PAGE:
Ed Skrein, Hermione Corfield and Laurence Fox have wrapped shooting Born A King, a historical drama from the Oscar-winning producer of Belle Epoque.
Set in 1919, the film tells the story of 14-year-old Prince Faisal, who is dispatched by his father, the king of Saudi Arabia, to London on a high-stakes diplomatic mission to secure the formation of his country. Young actor Abdullah Ali makes his debut in the role of the prince.
The project is a British-Spanish co-production led by Andrés Vicente Gómez, whose credits as a producer include Belle Epoque, which won the foreign language film Oscar in 1994. This is his first production since the Salma Hayek-starring As Luck Would Have It, which was nominated for two Goyas in 2012.
Born A King filmed in London and Saudi Arabia. According to the producers, the film is the first western project to have shot in Saudi Arabia. Producer Gómez says he spent four years negotiating with the government to obtain permits.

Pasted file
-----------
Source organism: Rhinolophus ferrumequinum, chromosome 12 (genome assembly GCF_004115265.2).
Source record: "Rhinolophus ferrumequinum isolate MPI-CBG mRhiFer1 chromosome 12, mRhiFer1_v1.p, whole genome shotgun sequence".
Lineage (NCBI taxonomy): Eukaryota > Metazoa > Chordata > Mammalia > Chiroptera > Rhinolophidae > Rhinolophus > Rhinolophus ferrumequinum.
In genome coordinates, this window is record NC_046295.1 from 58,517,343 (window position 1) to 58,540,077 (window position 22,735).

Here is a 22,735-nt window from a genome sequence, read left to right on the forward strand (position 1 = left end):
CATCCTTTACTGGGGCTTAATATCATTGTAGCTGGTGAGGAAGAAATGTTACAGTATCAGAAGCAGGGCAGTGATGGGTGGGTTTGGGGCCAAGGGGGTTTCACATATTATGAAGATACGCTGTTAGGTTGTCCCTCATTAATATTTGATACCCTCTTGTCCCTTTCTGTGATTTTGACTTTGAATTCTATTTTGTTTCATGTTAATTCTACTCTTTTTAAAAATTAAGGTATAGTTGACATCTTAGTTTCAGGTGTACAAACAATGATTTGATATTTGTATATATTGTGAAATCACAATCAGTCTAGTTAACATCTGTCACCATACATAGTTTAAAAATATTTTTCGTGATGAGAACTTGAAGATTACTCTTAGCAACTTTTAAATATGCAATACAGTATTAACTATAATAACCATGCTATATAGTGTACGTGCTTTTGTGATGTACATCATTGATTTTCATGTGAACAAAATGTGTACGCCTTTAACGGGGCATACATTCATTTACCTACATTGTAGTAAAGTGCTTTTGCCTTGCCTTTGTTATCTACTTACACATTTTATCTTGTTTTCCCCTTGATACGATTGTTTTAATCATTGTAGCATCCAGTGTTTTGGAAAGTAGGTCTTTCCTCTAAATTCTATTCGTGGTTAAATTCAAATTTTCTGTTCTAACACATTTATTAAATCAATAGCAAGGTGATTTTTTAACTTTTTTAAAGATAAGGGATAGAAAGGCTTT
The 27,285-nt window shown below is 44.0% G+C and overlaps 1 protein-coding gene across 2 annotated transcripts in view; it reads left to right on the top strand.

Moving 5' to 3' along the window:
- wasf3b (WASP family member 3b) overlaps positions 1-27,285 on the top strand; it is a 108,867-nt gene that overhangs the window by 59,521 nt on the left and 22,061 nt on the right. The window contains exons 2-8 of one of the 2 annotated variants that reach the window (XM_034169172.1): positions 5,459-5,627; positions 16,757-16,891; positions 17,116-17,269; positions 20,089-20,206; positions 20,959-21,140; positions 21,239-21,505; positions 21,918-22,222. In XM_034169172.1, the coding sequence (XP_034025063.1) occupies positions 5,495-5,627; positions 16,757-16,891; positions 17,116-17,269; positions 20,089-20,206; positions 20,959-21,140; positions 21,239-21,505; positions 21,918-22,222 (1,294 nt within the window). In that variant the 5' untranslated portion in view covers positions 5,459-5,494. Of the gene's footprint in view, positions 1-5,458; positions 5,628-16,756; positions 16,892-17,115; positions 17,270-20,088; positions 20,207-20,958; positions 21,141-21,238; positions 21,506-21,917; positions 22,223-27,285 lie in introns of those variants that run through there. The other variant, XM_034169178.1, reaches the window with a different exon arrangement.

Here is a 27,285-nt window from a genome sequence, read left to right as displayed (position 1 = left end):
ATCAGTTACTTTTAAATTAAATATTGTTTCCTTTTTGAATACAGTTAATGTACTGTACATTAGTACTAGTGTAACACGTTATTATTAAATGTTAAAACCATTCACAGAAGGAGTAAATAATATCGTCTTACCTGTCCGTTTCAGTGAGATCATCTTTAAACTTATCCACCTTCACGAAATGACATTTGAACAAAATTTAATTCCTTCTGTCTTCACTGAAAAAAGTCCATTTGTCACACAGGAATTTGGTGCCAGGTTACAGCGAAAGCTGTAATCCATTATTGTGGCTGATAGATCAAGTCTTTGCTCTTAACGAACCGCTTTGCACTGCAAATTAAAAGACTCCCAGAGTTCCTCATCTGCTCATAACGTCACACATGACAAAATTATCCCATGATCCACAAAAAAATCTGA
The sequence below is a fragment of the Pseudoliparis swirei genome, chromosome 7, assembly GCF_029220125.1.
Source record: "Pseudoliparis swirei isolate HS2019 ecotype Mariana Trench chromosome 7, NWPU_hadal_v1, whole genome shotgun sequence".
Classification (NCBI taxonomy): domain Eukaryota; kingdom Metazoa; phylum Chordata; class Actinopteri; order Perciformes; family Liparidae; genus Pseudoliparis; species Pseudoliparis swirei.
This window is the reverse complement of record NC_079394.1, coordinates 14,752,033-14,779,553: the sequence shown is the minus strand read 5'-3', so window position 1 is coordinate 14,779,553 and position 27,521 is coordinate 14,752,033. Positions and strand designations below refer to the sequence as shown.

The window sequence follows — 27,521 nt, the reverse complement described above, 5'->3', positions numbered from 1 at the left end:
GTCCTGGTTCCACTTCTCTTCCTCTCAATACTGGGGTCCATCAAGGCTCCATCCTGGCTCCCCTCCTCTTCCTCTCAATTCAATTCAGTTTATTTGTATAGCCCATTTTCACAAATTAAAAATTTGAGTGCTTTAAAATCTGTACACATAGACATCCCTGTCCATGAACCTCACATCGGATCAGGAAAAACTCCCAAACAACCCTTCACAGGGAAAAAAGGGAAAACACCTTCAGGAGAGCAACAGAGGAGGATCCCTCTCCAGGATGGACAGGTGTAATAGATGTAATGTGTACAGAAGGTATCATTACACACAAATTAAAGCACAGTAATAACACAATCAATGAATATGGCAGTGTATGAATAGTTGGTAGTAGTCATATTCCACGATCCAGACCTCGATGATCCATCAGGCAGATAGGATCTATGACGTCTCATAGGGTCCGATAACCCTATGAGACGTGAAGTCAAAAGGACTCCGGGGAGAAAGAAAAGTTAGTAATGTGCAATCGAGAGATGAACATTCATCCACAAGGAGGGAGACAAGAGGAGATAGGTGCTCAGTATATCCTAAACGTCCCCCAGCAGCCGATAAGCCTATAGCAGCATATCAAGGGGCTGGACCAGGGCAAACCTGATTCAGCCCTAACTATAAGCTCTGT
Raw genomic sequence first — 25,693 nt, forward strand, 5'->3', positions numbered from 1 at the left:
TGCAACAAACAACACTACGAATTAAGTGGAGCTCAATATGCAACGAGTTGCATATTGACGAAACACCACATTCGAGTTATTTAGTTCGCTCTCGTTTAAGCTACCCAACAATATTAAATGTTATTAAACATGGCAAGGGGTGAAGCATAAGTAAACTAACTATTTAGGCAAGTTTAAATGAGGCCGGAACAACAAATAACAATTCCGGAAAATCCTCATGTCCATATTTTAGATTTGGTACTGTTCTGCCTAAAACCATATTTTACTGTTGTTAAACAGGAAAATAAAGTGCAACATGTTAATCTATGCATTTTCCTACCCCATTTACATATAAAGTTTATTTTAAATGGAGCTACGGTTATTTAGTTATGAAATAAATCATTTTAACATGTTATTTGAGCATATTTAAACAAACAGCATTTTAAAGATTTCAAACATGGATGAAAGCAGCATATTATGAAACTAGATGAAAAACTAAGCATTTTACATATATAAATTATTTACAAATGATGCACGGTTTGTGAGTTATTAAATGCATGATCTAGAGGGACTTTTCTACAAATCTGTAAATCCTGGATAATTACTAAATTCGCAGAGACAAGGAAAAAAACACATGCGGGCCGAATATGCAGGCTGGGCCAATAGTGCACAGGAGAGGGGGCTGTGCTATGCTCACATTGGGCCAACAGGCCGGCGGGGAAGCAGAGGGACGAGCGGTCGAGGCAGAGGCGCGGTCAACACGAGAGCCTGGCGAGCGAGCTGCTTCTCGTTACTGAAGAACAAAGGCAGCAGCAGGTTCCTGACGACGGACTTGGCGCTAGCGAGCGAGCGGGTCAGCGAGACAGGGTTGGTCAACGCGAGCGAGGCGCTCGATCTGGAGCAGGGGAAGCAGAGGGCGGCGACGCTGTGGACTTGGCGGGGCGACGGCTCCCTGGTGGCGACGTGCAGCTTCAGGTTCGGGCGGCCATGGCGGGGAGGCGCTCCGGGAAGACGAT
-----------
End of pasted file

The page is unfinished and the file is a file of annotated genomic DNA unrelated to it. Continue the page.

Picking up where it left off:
The reported €18m budget was raised from private equity sources in the UK and Spain. The producers say they are currently in negotiations with sales agents to represent the project.
The producers are also planning to self-distribute the film in Saudi Arabia next year following the recent news that the country will allow cinemas to re-open for the first time in 35 years.
Stuart Sutherland of Celtic Films was a co-producer on the project. The screenplay was written by Henry Fitzherbert, who is also writing Simon Pegg and Nick Frost’s upcoming comedy-horror Slaughterhouse Rulez, alongside Bader Al Samari and Ray Loriga. The director is Agustí Villaronga, whose credits include the Cannes competition title Moon Child, the Berlin competition title El Mar, and the Goya-winning Pa Negre.
Also in the cast of Born A King are Kenneth Cranham (Maleficent), James Fleet (Sense And Sensibility) and Rubén Ochandiano (Biutiful).
Andrés Vicente Gómez commented: “With this film we have made history, not only because it is the first European film shot in Saudi Arabia, but also because we hope to release it in a country where film theatres do not exist at the moment. We hope to raise awareness of the story of King Faisal, a key figure in the history of the Middle East.”